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The Components of a Successful Lodge Program
by Abraham Benjamin
Part I - Defining the Problem
Currently Freemasonry is experiencing a decline of 3.5% in membership per year. This decline started in 1958 when total membership in the United States hit approximately 4.1 million Masons. By 1994 there were approximately 2 million Masons in the United States. If you look at Masonic membership since the 1840ís you will find a steady increase in membership until the year 1958 (this is a statistical curve). For 38 years we have been in decline.
Many Lodges have been forced to merge or to simply close. Todayís man is not as interested in joining our ranks as they were in the 1940ís and 1950ís. Freemasonry used to be a prestigious organization. On October 6, 1956 the Grand Masters of Freemasons of the United States were pictured on the cover of Life Magazine. Today, the hottest selling Masonic item is the book "The Deadly Deception," which is an antimasonic book.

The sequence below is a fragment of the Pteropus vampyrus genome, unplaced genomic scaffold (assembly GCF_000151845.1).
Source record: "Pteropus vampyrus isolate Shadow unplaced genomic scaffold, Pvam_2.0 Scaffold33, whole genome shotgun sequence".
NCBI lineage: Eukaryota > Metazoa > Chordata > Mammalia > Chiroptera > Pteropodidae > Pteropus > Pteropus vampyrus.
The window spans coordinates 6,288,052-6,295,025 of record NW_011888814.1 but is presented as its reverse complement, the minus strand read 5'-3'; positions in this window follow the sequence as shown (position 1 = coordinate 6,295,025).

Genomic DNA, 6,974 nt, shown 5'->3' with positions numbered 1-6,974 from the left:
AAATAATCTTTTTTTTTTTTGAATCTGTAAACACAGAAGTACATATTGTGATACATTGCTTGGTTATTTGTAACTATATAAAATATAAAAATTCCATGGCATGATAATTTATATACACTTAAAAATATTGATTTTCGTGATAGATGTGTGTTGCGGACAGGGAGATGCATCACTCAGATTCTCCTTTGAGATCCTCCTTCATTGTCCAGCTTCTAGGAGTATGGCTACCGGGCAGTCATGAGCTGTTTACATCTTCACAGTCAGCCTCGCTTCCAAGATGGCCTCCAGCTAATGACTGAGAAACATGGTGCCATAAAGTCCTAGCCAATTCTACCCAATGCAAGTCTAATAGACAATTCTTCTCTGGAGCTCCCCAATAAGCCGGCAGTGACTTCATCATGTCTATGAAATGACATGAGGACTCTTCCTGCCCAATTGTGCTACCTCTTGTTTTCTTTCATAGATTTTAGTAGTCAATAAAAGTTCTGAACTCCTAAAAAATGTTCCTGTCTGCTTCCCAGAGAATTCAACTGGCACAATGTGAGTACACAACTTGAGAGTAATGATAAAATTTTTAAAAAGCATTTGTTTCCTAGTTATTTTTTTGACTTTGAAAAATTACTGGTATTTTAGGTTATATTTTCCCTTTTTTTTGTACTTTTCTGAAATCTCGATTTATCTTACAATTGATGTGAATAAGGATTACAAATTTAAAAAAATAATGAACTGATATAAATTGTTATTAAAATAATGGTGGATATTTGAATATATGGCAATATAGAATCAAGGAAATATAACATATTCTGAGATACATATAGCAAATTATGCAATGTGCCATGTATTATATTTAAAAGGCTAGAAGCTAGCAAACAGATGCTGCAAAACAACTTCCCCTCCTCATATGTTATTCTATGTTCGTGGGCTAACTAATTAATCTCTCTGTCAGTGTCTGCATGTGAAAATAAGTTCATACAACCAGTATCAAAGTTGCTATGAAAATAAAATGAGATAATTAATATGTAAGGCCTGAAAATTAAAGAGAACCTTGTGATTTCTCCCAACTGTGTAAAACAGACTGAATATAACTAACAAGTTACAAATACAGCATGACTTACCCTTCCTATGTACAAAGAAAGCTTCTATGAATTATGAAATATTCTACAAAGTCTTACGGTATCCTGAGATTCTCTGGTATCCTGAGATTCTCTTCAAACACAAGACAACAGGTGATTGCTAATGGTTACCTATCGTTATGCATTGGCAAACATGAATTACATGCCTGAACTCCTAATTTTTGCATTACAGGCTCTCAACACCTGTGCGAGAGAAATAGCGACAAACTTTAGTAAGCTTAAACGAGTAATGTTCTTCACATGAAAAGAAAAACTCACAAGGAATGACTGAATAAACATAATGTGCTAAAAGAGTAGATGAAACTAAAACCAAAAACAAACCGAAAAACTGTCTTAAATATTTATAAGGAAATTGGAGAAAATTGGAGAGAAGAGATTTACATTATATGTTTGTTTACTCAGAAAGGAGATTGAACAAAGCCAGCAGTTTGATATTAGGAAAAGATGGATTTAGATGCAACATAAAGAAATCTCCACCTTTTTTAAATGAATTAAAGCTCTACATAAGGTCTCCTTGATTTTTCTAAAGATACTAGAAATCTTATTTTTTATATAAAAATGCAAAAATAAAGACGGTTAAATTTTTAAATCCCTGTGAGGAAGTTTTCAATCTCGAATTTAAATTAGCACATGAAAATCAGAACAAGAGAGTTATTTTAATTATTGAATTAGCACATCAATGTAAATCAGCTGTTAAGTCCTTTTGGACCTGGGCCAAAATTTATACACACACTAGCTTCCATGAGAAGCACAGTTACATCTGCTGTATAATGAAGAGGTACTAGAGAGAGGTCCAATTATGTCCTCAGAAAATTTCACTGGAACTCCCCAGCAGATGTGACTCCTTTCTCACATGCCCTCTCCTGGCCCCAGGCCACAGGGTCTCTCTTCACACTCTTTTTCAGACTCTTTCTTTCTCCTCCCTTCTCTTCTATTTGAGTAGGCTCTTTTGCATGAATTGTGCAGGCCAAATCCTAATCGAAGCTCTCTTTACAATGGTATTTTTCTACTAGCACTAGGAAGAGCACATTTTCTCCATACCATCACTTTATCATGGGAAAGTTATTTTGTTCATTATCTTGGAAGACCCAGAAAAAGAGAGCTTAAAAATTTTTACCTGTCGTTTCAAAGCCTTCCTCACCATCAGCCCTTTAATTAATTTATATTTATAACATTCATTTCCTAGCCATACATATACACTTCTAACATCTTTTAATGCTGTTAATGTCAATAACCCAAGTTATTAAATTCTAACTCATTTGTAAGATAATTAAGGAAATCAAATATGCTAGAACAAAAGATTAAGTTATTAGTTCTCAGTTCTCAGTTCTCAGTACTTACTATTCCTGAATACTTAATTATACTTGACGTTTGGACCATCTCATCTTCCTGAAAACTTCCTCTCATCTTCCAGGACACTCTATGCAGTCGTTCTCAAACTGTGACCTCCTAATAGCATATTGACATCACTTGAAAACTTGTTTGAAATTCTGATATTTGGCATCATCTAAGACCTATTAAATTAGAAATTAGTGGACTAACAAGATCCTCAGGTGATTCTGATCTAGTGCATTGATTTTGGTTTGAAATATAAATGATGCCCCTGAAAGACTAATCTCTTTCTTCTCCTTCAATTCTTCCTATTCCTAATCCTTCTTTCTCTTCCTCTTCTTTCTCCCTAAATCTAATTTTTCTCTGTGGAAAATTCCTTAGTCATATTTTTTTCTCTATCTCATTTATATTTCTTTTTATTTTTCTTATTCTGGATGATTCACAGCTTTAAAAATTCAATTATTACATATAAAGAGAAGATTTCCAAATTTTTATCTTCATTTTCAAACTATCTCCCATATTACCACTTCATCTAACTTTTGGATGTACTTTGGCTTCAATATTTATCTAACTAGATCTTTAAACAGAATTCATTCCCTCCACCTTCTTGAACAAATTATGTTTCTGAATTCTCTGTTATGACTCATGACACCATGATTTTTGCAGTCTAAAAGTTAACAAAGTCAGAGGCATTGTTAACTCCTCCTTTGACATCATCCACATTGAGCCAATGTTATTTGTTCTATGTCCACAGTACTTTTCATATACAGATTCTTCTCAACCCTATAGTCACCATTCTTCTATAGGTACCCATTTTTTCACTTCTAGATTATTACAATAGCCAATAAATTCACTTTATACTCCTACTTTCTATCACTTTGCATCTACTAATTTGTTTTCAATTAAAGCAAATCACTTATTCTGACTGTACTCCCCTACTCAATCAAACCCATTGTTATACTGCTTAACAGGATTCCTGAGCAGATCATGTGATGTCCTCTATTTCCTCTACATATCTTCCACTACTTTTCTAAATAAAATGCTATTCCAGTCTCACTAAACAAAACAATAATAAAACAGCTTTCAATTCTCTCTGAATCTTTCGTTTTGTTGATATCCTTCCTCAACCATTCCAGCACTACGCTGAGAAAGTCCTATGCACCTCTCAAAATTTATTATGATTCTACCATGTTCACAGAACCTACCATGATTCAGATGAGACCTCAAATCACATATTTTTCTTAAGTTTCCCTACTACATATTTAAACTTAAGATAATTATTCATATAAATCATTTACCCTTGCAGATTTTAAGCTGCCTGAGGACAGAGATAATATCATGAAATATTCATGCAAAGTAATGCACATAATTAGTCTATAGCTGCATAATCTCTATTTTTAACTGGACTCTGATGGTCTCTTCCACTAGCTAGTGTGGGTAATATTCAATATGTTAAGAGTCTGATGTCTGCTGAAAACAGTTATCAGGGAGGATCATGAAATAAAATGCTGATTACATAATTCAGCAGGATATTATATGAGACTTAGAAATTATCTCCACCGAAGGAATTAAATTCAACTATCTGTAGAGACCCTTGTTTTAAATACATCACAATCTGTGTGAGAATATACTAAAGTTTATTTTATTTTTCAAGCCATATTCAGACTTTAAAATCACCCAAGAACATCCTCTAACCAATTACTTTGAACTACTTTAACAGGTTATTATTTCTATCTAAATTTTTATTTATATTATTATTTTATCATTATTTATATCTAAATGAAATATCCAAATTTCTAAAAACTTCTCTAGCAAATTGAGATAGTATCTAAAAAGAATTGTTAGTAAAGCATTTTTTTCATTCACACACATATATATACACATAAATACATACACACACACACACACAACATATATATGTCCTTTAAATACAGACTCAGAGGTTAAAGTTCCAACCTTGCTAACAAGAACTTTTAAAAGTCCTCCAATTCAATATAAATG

In addition to the decline, our membership is aging. Currently, the average age of Freemasons in the United States is 68.5 years old. The Scottish Rite, NMJ, did an age survey of its membership a couple of years back and found it to be around 67.5 years old.
It is difficult to attract young men to a fraternity which is dominated by older men. Lodges tend to have activities and events that satisfy the active membership. The active membership in most Masonic Lodges is approximately 11% of its total membership. The MSA (Masonic Services Association) survey of 1989 found that 85% of Freemasons indicated that they did not attend a Blue Lodge event or meeting in the prior 3 years.
At a 50 year pin presentation in a Northern Masonic jurisdiction (two years ago), the Grand Master handed out 5 pins. 4 of the 5 members said that they had not attended Lodge since they were raised. That was 50 years ago! The 5th man was the Secretary of the Lodge for the past 35 years. If he was not the Secretary one would wonder if he would have been so active?
PART II - The Components